The 2018-19 season will be a memorable one for Élie Boulerice, the Ottawa Junior Senators center. The reason: it will be the 20-year-old’s final one in organized hockey.
Boulerice came to a crossroad a couple of years ago when he began to survey his future.
“Playing (professional) hockey is a big dream when you’re young,” he explained. “But you realize there’s other things in life when you grow up.”
Two years ago, Boulerice decided that Division I college hockey and beyond wasn’t in his future; it was time to get on with the other part of his life and he decided to enter college. He’s now a junior at Ottawa University majoring in mechanical engineering.
In the meantime, he has managed to juggle his time between the classroom and the ice rink superbly (he had five exams in six days during the playoffs last spring). When he receives his degree in two years, he’ll be ready to put hockey behind and start a career in engineering.
Boulerice, however, is as committed as ever to his hockey career. “I just love playing hockey,” he said. “I want to make this year as much fun as I can.”
The fact that Head Coach & GM Martin Dagenais has been flexible in helping his 5-10, 172-pound center work out a schedule around his schoolwork is proof of how important Dagenais believes Boulerice is to the team.
Last year, Boulerice played a key role in the Junior Senators winning the Bogart and Fred Page Cup championships. A superb two-way player who is outstanding at winning face-offs, he scored perhaps the most important goal of the playoffs in the Bogart Cup finals.
The Junior Senators had won five consecutive Central Canada Hockey League Yzerman Division titles going into the 2017-18 season but could not get by their rivals and nemesis, the Carleton Place Canadians. The Junior Senators again won the Division crown (sixth straight) and for the third straight time played the Canadians in the Bogart Cup finals.
The Senators were up 1-0 in the best-of-seven series. In game two, the Canadians were poised to tie up the series, holding a one-goal lead before Boulerice scored and tied the game with five seconds left in regulation. The Junior Senators then won the game in overtime. The win was pivotal as Ottawa won two of the next three games to win the series 4-1.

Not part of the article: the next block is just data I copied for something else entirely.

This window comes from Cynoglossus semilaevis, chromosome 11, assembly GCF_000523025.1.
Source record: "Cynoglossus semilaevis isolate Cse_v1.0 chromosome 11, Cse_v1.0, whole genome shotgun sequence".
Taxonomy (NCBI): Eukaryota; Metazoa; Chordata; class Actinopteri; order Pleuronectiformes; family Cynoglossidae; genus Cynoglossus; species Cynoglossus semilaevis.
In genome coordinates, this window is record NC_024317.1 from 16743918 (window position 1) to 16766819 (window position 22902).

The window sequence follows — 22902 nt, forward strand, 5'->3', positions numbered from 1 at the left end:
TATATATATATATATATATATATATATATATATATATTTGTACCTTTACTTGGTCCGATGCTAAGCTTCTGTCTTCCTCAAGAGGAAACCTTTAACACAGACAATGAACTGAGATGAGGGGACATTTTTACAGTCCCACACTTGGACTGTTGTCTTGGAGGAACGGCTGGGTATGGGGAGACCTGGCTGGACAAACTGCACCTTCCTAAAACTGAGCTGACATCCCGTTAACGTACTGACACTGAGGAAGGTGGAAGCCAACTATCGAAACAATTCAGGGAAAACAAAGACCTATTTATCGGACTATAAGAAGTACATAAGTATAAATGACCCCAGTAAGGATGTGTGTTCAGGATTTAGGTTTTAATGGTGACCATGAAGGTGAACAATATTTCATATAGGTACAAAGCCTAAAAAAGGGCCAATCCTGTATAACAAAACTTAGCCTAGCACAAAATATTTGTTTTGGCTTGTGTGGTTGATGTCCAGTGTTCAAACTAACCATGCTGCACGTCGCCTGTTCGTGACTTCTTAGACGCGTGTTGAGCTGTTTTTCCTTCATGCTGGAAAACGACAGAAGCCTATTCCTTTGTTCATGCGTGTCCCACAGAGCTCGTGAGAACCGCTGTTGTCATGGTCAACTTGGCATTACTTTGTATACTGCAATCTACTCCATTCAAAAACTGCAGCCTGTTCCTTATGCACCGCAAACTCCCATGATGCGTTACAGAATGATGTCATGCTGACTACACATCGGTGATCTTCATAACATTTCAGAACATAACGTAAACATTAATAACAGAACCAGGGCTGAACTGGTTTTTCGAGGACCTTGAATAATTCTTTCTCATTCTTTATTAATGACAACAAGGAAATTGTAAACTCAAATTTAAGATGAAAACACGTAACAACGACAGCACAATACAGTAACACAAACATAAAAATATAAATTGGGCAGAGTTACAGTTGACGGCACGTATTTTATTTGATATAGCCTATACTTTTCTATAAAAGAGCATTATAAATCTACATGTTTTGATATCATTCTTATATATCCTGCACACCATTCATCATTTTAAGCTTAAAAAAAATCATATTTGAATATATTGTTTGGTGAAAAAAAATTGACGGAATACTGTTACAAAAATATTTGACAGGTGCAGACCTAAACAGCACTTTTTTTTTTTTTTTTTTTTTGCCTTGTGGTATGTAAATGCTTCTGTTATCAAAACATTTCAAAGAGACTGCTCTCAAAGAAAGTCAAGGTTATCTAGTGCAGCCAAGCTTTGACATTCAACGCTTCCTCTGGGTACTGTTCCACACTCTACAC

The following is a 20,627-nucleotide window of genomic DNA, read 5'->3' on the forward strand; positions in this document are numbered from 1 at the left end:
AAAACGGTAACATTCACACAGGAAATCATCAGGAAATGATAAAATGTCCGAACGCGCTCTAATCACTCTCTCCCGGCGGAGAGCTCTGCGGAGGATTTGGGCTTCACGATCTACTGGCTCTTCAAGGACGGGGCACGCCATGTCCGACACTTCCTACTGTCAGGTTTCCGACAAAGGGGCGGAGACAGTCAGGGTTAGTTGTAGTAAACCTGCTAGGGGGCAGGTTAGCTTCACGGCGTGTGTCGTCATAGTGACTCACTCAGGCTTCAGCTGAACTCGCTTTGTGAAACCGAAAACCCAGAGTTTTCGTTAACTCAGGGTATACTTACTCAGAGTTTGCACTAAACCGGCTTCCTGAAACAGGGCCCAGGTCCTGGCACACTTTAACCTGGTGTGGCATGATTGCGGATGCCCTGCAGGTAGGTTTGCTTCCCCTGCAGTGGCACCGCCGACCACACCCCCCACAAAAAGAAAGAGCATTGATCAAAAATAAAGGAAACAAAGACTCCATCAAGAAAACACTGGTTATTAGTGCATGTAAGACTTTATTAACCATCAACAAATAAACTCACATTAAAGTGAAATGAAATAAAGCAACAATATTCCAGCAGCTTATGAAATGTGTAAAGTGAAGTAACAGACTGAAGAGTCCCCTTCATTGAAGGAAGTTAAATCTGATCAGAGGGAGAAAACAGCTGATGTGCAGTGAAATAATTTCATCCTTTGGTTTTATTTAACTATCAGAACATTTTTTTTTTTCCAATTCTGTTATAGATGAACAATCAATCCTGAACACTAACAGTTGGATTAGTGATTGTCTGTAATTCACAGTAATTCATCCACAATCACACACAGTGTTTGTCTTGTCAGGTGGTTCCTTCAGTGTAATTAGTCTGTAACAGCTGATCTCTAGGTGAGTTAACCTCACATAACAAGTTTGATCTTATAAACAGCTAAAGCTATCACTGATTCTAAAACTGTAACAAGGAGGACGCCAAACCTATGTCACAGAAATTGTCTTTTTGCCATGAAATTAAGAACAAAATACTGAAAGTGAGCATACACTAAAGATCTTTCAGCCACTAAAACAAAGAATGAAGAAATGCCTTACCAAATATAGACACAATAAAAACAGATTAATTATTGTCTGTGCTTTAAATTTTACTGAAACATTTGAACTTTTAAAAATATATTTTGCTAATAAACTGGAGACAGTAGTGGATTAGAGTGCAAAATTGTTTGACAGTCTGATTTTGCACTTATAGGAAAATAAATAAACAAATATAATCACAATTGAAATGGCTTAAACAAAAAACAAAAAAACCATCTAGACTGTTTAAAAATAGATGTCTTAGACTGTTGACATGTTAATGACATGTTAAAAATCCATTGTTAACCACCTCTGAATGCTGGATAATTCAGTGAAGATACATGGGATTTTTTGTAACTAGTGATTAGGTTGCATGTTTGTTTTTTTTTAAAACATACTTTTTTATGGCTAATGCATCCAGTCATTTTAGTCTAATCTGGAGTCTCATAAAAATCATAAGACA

“It was the biggest goal of my career,” said Boulerice. “It was out of desperation.”
Boulerice’s game-tying goal was instinct. He tapped an airborne puck down to the ice with his stick and then quickly put a shot on goal in traffic.
“When it went in I was so happy,” he recalled. “It was just an incredible, and amazing experience. It was rewarding to beat at team that everyone thought was better than us on paper” Boulerice remarked.
Ottawa went on to again defeat Carleton Place during the Fred Page Cup tournament.
However, last year is last year and the 2018-19 Junior Senators are not resting on their laurels. “We’re a different team but the goal is still the same,” he pointed out.
Ottawa features a much younger squad this year with nine rookies and just three 20-year-olds. Boulerice, a four-year veteran, is the most experienced and, as an alternate captain, knows his role goes beyond his performance on the ice.
“I have to be a leader as much as I can for the young guys and put the team on my shoulders once in a while,” he explained.
“He will help the rookies adjust to the successful two-way system that has helped our team finish near the top year after year, Dagenais noted.
Without surrendering his all-around play, Boulerice, who scored 14 goals and had 25 assists last season, will look to help the offense out a bit more this time around.
“I played on the shutdown line last year,” he said. “Maybe I can produce more this year while not changing the way I play in the defensive zone. That’s my goal.”
While admitting he’s not the fastest skater on the ice, Boulerice makes up for it with his smarts, being one-step ahead of the play and knowing where to position himself on both ends of the ice.
Boulerice certainly has a lot of fond memories to take away from his Canadian junior hockey career with Ottawa no matter what happens this season. But, if it’s up to him, the 2018-19 campaign will provide him and OJS with many more.